It would be easier to ask what isn’t art rather than what is. Boundless in appearance and medium, its physical aspects often serve as the messengers of thoughts and feelings that words alone can’t convey. Whether it’s the simple appreciation of an aesthetically pleasing painting or a deeper emotional impact, art has cemented its place in society as a way to inspire and connect individuals. Therefore, the fact that many would choose to put it on their bodies is no surprise.
Tattoos have been integrated into several cultures around the world for over 5,000 years, receiving a radical increase in mainstream exposure during the 1960s with the invention of the electric tattoo machine. Since then, ink has become common in western fashion and pop culture, rising in popularity especially among young adults.
“I got my first tattoo junior year, I sort of just wanted to do something different and have art on my body (…) I just saw it as a change, like a more extreme version of getting a haircut.”
Paly Alumnus Angelina Wang
Wang, who graduated in 2018, has since gotten seven tattoos, including a bird holding flowers on her ribcage and a snake on her left shoulder, both of which she designed herself. Interested in increasing her collection, Wang said there is an addictive quality of getting tattoos.
“If I don’t get (a tattoo) for a long period of time, and I have an idea of the design, it kind of feels like my skin is crawling,” Wang said.
Although body modifications have increased in popularity among young adults over the past couple of years, the stigma surrounding them still remains. 2017 Paly graduate Maddie Lee said there is a negative connotation that sometimes comes with tattoos and those who have them, especially among employers.
“People tend to generalize and stereotype people who are tattooed as being more aggressive or violent, and of course this isn’t true, but I understand why some places may not hire heavily tattooed people,” Lee said. “I don’t agree obviously, but the truth is that people do judge others off of initial impressions and sometimes that reflects poorly on a company.”
According to a 2018 Pew Research Center survey of over 2,000 people, 76 percent thought tattoos and piercings hurt an applicant’s chances of getting hired and 42 percent said visible tattoos are inappropriate at work. The study showed a general correlation between age and tolerance, as the older participants were, the less likely they were to accept tattoos.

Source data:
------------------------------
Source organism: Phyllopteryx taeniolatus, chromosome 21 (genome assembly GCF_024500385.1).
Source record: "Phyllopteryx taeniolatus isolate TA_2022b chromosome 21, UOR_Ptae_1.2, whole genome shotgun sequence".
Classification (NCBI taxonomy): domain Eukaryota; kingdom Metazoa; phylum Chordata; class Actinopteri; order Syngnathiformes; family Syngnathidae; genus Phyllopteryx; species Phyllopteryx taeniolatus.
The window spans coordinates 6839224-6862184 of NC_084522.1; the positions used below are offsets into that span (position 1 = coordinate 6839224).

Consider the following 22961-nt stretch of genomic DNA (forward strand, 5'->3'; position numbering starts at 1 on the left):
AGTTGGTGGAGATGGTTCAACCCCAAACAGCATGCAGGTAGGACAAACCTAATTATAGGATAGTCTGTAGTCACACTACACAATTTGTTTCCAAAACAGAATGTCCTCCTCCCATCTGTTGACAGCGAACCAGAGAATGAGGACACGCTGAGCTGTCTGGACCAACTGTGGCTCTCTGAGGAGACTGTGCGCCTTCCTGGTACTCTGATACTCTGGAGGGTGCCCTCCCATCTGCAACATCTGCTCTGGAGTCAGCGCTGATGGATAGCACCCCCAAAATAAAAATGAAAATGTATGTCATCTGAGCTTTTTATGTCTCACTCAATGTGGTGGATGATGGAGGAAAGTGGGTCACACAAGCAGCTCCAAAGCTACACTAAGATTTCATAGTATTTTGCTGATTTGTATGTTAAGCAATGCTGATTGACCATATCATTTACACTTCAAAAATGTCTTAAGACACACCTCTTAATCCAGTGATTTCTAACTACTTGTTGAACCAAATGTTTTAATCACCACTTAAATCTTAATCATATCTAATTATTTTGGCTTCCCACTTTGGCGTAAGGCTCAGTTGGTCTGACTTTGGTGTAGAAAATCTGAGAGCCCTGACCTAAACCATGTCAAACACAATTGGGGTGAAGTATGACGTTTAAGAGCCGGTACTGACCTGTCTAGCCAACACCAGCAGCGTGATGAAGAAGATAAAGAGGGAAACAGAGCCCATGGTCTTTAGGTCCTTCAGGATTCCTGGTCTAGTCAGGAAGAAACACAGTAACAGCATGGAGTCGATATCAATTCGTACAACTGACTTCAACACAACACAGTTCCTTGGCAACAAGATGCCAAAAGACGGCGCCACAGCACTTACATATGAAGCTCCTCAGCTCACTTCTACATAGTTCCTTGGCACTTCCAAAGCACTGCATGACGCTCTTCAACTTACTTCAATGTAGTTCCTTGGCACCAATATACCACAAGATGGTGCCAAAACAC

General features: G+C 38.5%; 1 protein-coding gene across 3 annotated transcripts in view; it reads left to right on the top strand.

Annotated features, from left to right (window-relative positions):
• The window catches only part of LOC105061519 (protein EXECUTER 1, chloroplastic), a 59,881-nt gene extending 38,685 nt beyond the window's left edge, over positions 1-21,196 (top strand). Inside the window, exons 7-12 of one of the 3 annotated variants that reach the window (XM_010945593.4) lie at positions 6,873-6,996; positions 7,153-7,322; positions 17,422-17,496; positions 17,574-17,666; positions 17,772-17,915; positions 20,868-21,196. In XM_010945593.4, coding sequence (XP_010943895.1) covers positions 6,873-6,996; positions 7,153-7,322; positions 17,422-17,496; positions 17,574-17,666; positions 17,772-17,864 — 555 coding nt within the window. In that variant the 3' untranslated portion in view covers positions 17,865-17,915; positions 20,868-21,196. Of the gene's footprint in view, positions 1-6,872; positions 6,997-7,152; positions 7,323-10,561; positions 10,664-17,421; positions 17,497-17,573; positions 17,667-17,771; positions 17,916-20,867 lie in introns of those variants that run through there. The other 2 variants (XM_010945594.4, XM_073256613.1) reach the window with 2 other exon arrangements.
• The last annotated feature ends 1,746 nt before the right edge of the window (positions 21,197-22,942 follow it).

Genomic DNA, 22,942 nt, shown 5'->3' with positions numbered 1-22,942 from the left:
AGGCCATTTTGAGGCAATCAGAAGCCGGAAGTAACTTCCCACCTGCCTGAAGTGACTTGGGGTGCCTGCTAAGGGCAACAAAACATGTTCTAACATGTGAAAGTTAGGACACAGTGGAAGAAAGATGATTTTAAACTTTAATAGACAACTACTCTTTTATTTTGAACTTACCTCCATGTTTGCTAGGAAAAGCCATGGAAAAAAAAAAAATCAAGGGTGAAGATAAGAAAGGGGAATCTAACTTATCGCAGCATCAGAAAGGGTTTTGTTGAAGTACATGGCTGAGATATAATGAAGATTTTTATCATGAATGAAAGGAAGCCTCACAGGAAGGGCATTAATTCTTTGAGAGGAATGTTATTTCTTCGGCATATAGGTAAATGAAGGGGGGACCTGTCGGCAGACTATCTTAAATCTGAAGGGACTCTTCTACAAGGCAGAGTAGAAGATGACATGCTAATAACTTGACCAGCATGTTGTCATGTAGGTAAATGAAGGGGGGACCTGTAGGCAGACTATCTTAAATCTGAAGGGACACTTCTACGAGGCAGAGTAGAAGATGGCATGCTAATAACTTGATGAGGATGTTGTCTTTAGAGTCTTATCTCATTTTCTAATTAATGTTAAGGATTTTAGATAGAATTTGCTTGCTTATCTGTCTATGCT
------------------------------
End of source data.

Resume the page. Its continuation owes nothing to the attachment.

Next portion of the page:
Judgement is not only limited to vocational environments, but is also often expressed by family and friends as well. Senior Abby Ramsey, like many students, initially hid her tattoo from her parents for fear of disapproval.
“I wasn’t going to tell them because they don’t support it, but they saw it,” Ramsey said.
Despite the scrutiny tattooed individuals face, adolescents have not been deterred from getting them. In fact, several have observed a decrease in negative reactions and view body modification as a harmless form of expression.
“Oftentimes, corporate environments say ‘no’ to tattoos regardless of what they are,” Wang said. “But I feel like that’s definitely changing, especially with our generation. It’s becoming more widely accepted because people are seeing other people with tattoos who aren’t criminals (…) they’re seeing people with tattoos leading legitimate successful lives.”
However, many young tattoo supporters do have words of caution for those thinking about getting inked up. Given that the process involves puncturing the skin repeatedly, lack of proper equipment, technique or sanitary measures can easily result in not only a disappointing result but also potential infection.
Lee said people considering tattoos should research the artist and tattoo parlor for the safest and most satisfactory results.
“Absolutely do not get a tattoo if you’re under 18, especially if it involves going somewhere sketchy where they accept your fakes or don’t check ID. I would be very worried about the quality and safety of the tattoos … do not stick and poke yourself, as you open yourself up to infections and other health risks.”
Paly Alumnus Maddie Lee
Although there are risks that come with tattooing, according to several tattooed students, they can usually be prevented with proper planning and research.
Tattoos offer the freedom to express and concretize what would otherwise be intangible thoughts and emotions, but are unique in their placement on someone’s own body. Wang noted the appeal of being able bring her art with her wherever she goes, which cannot be said for most other mediums.
Wang said, “Remember that it is permanent, so don’t do something that you regret, but also don’t listen too much to what other people say because at the end of the day, it’s your body, and it doesn’t really matter what other people think if it makes you happy.”